DXY was stable as EUR firmed and GBP fell:
The Australian dollar is in free fall across the board:
Gold was strong approaching the FOMC:
But not metals:
Miners were mixed:
EM stocks sank:
But junk was OK:
Treasuries were bid:
The bund curve flattened:
Aussie bonds were strong:
But European stocks were belted and US wilted:
US data was rock solid. Leading us off, Conference Board consumer confidence surged:
The Conference Board Consumer Confidence Index® rebounded in July, following a decrease in June. The Index now stands at 135.7 (1985=100), up from 124.3 in June. The Present Situation Index – based on consumers’ assessment of current business and labor market conditions – increased from 164.3 to 170.9. The Expectations Index – based on consumers’ short-term outlook for income, business and labor market conditions – increased from 97.6 last month to 112.2 this month.
“After a sharp decline in June, driven by an escalation in trade and tariff tensions, Consumer Confidence rebounded in July to its highest level this year,” said Lynn Franco, Senior Director of Economic Indicators at The Conference Board. “Consumers are once again optimistic about current and prospective business and labor market conditions. In addition, their expectations regarding their financial outlook also improved. These high levels of confidence should continue to support robust spending in the near-term despite slower growth in GDP.”
And why not? The US consumer loves a booming stock market:
Housing markets are still solid with rate cuts flowing anyway:
Pending home sales continued to ascend in June, marking two consecutive months of growth, according to the National Association of Realtors®. Each of the four major regions recorded a rise in contract activity, with the West experiencing the highest surge.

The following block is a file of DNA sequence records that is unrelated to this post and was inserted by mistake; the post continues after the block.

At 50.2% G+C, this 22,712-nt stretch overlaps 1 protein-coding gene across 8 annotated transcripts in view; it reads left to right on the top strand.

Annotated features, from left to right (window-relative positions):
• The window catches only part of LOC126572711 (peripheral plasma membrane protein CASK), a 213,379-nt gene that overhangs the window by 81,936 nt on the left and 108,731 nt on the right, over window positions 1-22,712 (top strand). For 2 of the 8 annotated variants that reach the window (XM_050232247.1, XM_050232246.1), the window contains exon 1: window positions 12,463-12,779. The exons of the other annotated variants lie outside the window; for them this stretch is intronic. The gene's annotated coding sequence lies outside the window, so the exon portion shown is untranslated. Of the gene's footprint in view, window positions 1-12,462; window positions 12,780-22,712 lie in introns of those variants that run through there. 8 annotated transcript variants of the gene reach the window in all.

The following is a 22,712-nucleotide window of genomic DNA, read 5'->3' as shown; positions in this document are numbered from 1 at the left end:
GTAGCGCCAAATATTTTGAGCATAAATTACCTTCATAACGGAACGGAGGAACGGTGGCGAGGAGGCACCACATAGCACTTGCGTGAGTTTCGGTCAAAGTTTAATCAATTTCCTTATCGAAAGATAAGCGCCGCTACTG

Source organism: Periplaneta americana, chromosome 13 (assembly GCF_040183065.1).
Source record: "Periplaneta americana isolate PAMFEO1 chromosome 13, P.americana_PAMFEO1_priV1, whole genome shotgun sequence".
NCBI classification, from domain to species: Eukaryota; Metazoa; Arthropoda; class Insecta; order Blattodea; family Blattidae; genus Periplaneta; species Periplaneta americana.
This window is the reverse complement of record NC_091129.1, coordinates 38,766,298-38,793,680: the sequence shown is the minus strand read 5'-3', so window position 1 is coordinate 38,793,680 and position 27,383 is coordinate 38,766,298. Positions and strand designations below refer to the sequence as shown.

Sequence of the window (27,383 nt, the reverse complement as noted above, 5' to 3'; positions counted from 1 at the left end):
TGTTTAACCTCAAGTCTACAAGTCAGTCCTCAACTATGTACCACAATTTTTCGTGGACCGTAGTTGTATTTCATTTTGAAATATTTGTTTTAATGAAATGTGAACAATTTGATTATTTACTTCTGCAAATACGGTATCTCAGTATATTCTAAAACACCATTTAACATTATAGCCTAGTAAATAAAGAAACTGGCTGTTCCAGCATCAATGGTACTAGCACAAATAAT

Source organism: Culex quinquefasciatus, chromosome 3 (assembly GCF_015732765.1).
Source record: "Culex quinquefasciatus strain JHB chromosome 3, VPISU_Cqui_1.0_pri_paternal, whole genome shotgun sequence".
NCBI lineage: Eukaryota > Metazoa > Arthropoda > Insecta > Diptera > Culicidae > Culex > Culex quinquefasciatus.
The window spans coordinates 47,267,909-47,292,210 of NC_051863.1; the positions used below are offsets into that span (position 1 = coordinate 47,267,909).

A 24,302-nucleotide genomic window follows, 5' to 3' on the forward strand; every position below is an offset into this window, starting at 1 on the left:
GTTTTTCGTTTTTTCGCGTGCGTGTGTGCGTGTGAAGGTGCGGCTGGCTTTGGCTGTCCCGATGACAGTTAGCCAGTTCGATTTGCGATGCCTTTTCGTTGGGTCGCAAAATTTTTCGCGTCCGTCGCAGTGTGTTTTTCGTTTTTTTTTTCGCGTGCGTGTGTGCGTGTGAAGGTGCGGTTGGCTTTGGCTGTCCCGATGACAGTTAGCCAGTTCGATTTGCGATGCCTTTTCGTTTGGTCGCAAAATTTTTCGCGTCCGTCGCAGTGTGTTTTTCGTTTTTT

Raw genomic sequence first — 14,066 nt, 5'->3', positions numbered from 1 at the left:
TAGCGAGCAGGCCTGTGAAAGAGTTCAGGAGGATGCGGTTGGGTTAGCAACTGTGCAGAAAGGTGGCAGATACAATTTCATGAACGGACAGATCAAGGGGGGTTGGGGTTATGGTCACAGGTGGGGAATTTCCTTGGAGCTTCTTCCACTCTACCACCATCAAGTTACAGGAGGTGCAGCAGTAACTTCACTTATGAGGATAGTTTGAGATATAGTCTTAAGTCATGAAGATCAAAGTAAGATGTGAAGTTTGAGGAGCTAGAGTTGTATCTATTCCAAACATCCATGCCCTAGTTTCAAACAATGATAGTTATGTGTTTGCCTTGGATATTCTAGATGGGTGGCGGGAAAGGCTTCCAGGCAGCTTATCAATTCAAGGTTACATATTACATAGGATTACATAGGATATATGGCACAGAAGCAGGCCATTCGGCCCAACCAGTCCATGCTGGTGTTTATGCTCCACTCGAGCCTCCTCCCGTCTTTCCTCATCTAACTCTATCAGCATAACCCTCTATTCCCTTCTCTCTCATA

The Pending Home Sales Index, a forward-looking indicator based on contract signings, moved up 2.8% to 108.3 in June, up from 105.4 in May. Year-over-year contract signings jumped 1.6%, snapping a 17-month streak of annual decreases.
…All regional indices are up from May and from one year ago. The PHSI in the Northeast rose 2.7% to 94.5 in June and is now 0.9% higher than a year ago. In the Midwest, the index grew 3.3% to 103.6 in June, 1.7% greater than June 2018.
Pending home sales in the South increased 1.3% to an index of 125.7 in June, which is 1.4% higher than last June. The index in the West soared 5.4% in June to 96.8 and increased 2.5% above a year ago.
Wage growth is good and living standards rising with real income growth:
Personal income increased $83.6 billion (0.4 percent) in June according to estimates released today by the Bureau of Economic Analysis. Disposable personal income (DPI) increased $69.7 billion (0.4 percent) and personal consumption expenditures (PCE) increased $41.0 billion (0.3 percent).
Real DPI increased 0.3 percent in June and Real PCE increased 0.2 percent. The PCE price index increased 0.1 percent. Excluding food and energy, the PCE price index increased 0.2 percent.
Energy is cheap, cheap, cheap!
It’s all pretty much the opposite of Australia and its beleaguered dollar.
Adding downside for the AUD was Trump trade tweets as talks resume, at Bloomie:
President Donald Trump lashed out at China for what he said is its unwillingness to buy American agricultural products and said it continues to “rip off” the U.S., just as the two nations resumed negotiations in Shanghai following a three-month breakup.
“China is doing very badly, worst year in 27 — was supposed to start buying our agricultural product now — no signs that they are doing so,” Trump said Tuesday on Twitter. “That is the problem with China, they just don’t come through.”
Departing the White House later for Jamestown, Virginia, Trump told reporters “we’re either going to make a great deal or we’re not going to make a deal at all.”
There’s just no upside and plenty of down for the AUD given:
- US outperformance and a slow moving Fed;
- European recession and aggressive ECB by necessity;
- troubled China on trade war and Hong Kong plus falling bulk commodities ahead;
- weak Australia on the construction bust leading to more RBA cuts and unconventional policy that has already begun.
The AUD appears headed to new lows through H2.